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Operative Workflow from CT to 3D Printing of the Heart: Opportunities and Challenges

Department of Mechanical Engineering, Politecnico di Milano, 20156 Milano, Italy
Author to whom correspondence should be addressed.
Bioengineering 2021, 8(10), 130;
Submission received: 31 July 2021 / Revised: 7 September 2021 / Accepted: 17 September 2021 / Published: 22 September 2021


Medical images do not provide a natural visualization of 3D anatomical structures, while 3D digital models are able to solve this problem. Interesting applications based on these models can be found in the cardiovascular field. The generation of a good-quality anatomical model of the heart is one of the most complex tasks in this context. Its 3D representation has the potential to provide detailed spatial information concerning the heart’s structure, also offering the opportunity for further investigations if combined with additive manufacturing. When investigated, the adaption of printed models turned out to be beneficial in complex surgical procedure planning, for training, education and medical communication. In this paper, we will illustrate the difficulties that may be encountered in the workflow from a stack of Computed Tomography (CT) to the hand-held printed heart model. An important goal will consist in the realization of a heart model that can take into account real wall thickness variability. Stereolithography printing technology will be exploited with a commercial rigid resin. A flexible material will be tested too, but results will not be so satisfactory. As a preliminary validation of this kind of approach, print accuracy will be evaluated by directly comparing 3D scanner acquisitions to the original Standard Tessellation Language (STL) files.

1. Introduction

Medical images have gained more and more importance in recent years, offering the opportunity to obtain detailed representations of the interior of the human body in a fast and simple way [1]. Imaging techniques in cardiovascular surgery and interventional cardiology mainly include Computed Tomography (CT), Magnetic Resonance Imaging (MRI) and echocardiography [2]. Although these imaging modalities are nowadays essential, they fail to provide a detailed understanding of the cardiovascular anatomy because of their intrinsic bidimensional nature [2]. In this sense, virtual 3D reconstruction methods may be very helpful, compensating for this deficiency but also paving the way towards a broad range of innovative applications in the field.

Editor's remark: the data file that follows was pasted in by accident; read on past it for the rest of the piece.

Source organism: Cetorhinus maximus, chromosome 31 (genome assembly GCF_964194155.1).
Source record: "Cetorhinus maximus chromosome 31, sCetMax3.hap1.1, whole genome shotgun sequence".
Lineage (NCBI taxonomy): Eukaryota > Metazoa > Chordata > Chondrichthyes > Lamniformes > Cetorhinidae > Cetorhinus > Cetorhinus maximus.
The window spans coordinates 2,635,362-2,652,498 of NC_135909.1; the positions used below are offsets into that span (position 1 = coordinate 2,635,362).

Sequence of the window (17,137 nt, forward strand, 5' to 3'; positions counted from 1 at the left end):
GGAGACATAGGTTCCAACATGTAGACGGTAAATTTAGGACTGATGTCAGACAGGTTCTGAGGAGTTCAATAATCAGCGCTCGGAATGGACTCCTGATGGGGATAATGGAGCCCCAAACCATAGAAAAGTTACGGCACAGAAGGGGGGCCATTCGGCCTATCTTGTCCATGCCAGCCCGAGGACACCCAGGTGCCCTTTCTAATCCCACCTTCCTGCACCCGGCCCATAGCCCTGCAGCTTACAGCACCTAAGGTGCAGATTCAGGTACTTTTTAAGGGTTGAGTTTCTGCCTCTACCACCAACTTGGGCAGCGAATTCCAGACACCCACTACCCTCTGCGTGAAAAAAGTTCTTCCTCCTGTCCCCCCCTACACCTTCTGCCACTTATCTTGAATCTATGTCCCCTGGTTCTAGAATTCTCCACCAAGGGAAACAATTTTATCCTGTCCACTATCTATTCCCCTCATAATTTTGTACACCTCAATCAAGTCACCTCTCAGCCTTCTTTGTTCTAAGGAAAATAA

Image segmentation is “the process of partitioning an image into several parts, where each of these parts is a collection of pixels (or voxels) corresponding to a particular structure” [3]. With this process, tomographic data are used to create 3D models of the patient’s anatomy. Once the anatomy has been segmented, however, it is not yet suitable to be employed because of the limitations of the segmentation process. These include, among others, the “partial volume effect” and motion and signal artifacts [4], which cause the segmentation results to often be characterized by irregular and flawed shapes. Thus, an intense and difficult phase involving manually fixing the segmented result is required and is longer the more complex the involved geometry is.
In this paper, we will discuss in detail these steps focusing on the heart. This will help us to delineate the main criticalities in obtaining a digital patient-specific anatomical model. In the second part of the paper, the focus will be on the additive manufacturing process, through which different prints of heart models will be obtained, also varying the employed print material. We will present the challenges that we faced and the workflow through which we acquired the final hand-held models. Indeed, even if a general workflow is well-established (see Figure 1), there is not, to our knowledge, a paper which clearly and in detail retraces it, highlighting the operative problems that the user stumbles across.